When did political polarization start in the United States? At what point did partisan struggle start to subside?
Immediately after the ratification of the United States Constitution, the American political system was characterized by intense partisan warfare between America’s two original parties—the Federalists and the Democratic-Republicans. The partisanship subsided following the demise of the Federalist Party, only to escalate again in the 1850s. Eventually, the partisan struggles subsided and the democratic norms were restored.
Here is a brief history of American partisanship.
The Era of Good Feelings
Immediately after the ratification of the U.S. Constitution, the American political system was characterized by intense partisan warfare between America’s two original parties—the Federalists and the Democratic-Republicans.
The two parties viewed each other with mutual hostility. Both parties engaged in constitutional hardball, most notably through manipulating the size of the Supreme Court (whose size is not fixed by the Constitution) to maximize partisan advantage and censorship laws that targeted newspaper editors sympathetic to the other party.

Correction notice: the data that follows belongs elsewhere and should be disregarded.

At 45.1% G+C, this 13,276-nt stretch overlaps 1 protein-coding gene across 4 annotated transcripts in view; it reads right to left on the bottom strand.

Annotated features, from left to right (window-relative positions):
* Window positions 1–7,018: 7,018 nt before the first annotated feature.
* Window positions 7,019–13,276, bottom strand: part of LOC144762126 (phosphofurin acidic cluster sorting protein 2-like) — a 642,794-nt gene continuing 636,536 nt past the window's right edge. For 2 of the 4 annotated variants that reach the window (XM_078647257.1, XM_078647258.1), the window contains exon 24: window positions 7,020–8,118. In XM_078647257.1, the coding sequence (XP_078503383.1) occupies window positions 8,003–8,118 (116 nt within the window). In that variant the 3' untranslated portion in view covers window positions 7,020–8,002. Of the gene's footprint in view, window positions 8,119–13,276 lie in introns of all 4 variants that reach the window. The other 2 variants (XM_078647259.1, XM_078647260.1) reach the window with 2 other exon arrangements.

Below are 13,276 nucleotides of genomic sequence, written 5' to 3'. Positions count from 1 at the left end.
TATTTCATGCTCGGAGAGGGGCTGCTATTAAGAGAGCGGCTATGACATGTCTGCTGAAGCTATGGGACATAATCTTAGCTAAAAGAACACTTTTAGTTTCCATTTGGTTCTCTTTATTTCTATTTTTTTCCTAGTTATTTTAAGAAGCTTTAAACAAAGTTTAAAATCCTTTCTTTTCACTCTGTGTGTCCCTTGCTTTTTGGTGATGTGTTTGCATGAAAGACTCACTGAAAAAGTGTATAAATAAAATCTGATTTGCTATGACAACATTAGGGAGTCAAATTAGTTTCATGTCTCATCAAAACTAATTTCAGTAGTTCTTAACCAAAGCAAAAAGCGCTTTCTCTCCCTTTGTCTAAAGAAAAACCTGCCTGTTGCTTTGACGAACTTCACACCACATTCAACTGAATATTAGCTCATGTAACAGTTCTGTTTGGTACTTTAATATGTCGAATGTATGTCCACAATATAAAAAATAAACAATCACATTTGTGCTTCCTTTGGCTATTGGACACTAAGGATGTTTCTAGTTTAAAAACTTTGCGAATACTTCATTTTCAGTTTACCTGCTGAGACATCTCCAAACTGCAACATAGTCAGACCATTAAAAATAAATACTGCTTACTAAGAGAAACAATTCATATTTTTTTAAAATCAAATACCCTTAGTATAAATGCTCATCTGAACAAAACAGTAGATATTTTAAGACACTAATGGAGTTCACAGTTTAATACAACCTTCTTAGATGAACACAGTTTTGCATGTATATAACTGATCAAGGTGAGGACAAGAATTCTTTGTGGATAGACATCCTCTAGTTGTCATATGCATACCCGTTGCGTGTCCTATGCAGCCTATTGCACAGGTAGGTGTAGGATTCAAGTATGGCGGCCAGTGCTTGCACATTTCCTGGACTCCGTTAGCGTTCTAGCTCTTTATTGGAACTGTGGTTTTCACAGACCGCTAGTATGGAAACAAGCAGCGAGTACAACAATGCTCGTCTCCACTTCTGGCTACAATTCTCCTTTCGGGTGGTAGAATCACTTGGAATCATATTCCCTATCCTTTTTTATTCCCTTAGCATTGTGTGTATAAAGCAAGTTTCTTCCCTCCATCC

Levitsky and Ziblatt argue that this tit-for-tat cycle only subsided when a new generation of politicians rose to prominence in the aftermath of the War of 1812 following the demise of the old Federalist Party. These leaders had come of political age under the Constitution and were not defined by the bitter struggles of the early republic. They accepted the give-and-take of democratic politics.
|Truly an “Era of Good Feelings”?|
This age of post-partisan reconciliation has even been given a name by historians: “The Era of Good Feelings.” It typically refers to the period that coincides with the presidency of James Monroe (1817-1825).